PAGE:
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Monday, 27 July 2015

Sub-Cultures vs. Lay Associations

More and more, I am meeting people who have created sub-cultures which are not healthy. Communities can create sub-cultures, but the demand of communal life and the discipline of a community does not allow spin-offs into cliques or unhealthy, navel-gazing sub-groupings.

The great danger of any community is the inward looking tendencies to make the community the goal of all activities, instead of God. Unless people are growing and changing in a community, the community is missing the mark for its existence.

There are several marks of a healthy community, which would not be merely a sub-culture. And, I refer to Catholic ones, or at least, Christian ones.
  1. The reason for the community is service to God in prayer and good works. 
  2. The foundation is orthodox.
  3. Those who are members are not running away from life, but embrace life in suffering and in worship.
  4. A common method of prayer marks a community.
  5. An outreach must be part of community life, otherwise it becomes to self-centered.
Of course, Christ must be the center, but also serving other people. If any community, even a TLM one, is not reaching out to others for some reason, in some way, the community, it will become selfish and spiritually dead.

One of the marks of an unhealthy community is the lack of real leadership, a flowing in and out of people, instead of commitment, a lack of orthodoxy, either people accepting liberal heresies, or people accepting far-right heretical positions.

One of the problems of some communities is the refusal to deal with sin within the communities. Silence will not solve problems. Prayer and maturity go together. One cannot grow in maturity without prayer, and leadership.

Years ago, I belonged to a healthy community. I know some healthy communities of lay people. They all have mature Catholics leading them and priests giving solid, regular advice. 

To be isolated as a community from the larger world is not a call recognized by the Church. For example, Pious Associations of the Faithful have something to do, as well as prayer.

Here is the Vatican on this point is a selection from a larger document:

The group apostolate is very important also because the apostolate must often be performed by way of common activity both the Church communities and the various spheres. For the associations established for carrying on the apostolate in common sustain their members, form them for the apostolate, and rightly organize and regulate their apostolic work so that much better results can be expected than if each member were to act on his own.

In the present circumstances, it is quite necessary that, in the area of lay activity, the united and organized form of the apostolate be strengthened. In fact, only the pooling of resources is capable of fully achieving all the aims of the modern apostolate and firmly protecting its interests.(3) Here it is important that the apostolate encompass even the common attitudes and social conditions of those for whom it is designed. Otherwise those engaged in the apostolate are often unable to bear up under the pressure of public opinion or of social institutions.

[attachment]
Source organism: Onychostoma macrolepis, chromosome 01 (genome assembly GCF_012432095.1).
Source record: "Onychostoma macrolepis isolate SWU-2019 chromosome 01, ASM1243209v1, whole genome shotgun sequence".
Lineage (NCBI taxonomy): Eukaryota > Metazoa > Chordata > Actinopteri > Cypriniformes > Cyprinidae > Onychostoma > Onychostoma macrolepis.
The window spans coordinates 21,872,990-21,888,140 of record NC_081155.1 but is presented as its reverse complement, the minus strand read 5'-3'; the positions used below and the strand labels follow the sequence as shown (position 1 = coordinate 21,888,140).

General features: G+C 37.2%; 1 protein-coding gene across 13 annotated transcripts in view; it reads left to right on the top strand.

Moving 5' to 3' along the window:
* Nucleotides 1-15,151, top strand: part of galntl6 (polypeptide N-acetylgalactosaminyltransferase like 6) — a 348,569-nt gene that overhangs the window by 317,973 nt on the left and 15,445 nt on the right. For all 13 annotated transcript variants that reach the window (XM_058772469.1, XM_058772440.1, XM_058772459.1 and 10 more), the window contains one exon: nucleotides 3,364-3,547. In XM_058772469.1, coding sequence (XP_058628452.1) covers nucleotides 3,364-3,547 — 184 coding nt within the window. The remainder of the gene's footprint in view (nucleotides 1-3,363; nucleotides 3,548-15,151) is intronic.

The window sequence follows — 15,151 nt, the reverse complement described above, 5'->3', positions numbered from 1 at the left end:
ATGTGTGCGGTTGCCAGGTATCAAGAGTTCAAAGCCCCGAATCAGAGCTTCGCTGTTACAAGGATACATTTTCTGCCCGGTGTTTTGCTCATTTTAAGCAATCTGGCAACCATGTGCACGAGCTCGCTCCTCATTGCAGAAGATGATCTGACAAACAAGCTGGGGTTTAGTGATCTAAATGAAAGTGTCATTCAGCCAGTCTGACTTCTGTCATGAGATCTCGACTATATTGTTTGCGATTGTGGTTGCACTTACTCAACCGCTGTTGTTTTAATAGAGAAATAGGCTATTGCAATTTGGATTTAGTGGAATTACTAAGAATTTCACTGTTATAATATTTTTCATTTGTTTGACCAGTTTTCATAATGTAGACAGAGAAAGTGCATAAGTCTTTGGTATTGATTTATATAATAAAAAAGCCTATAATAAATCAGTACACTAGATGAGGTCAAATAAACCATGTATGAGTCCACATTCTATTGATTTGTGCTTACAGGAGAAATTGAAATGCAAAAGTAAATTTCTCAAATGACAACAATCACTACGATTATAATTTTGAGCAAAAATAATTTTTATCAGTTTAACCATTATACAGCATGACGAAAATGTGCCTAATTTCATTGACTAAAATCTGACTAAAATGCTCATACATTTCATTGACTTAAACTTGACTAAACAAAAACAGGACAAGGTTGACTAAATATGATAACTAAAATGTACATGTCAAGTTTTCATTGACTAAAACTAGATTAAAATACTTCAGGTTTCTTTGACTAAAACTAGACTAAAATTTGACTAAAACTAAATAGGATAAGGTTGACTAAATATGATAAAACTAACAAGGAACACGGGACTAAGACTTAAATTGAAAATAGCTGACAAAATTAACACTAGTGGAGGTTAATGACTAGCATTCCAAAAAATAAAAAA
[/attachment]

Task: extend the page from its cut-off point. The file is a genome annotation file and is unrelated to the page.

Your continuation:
19. There is a great variety of associations in the apostolate.(4) Some set before themselves the broad apostolic purpose of the Church; others aim to evangelize and sanctify in a special way. Some purpose to infuse a Christian spirit into the temporal order; others bear witness to Christ in a special way through works of mercy and charity.

Among these associations, those which promote and encourage closer unity between the concrete life of the members and their faith must be given primary consideration. Associations are not ends unto themselves; rather they should serve the mission of the Church to the world. Their apostolic dynamism depends on their conformity with the goals of the Church as well as on the Christian witness and evangelical spirit of every member and of the whole association.

Now, in view of the progress of social institutions and the the fast- moving pace of modern society, the global nature of the Church's mission requires that apostolic enterprises of Catholics should more and more develop organized forms in the international sphere. Catholic international organizations will more effectively achieve their purpose if the groups comprising them, as well as their members, are more closely united to these international organizations.

Maintaining the proper relationship to Church authorities,(5) the laity have the right to found and control such associations(6) and to join those already existing. Yet the dispersion of efforts must be avoided. This happens when new associations and projects are promoted without a sufficient reason, or if antiquated associations or methods are retained beyond their period of usefulness. Nor is it always fitting to transfer indiscriminately forms of the apostolates that have been used in one nation to other nations.(7)

more found here.... and more later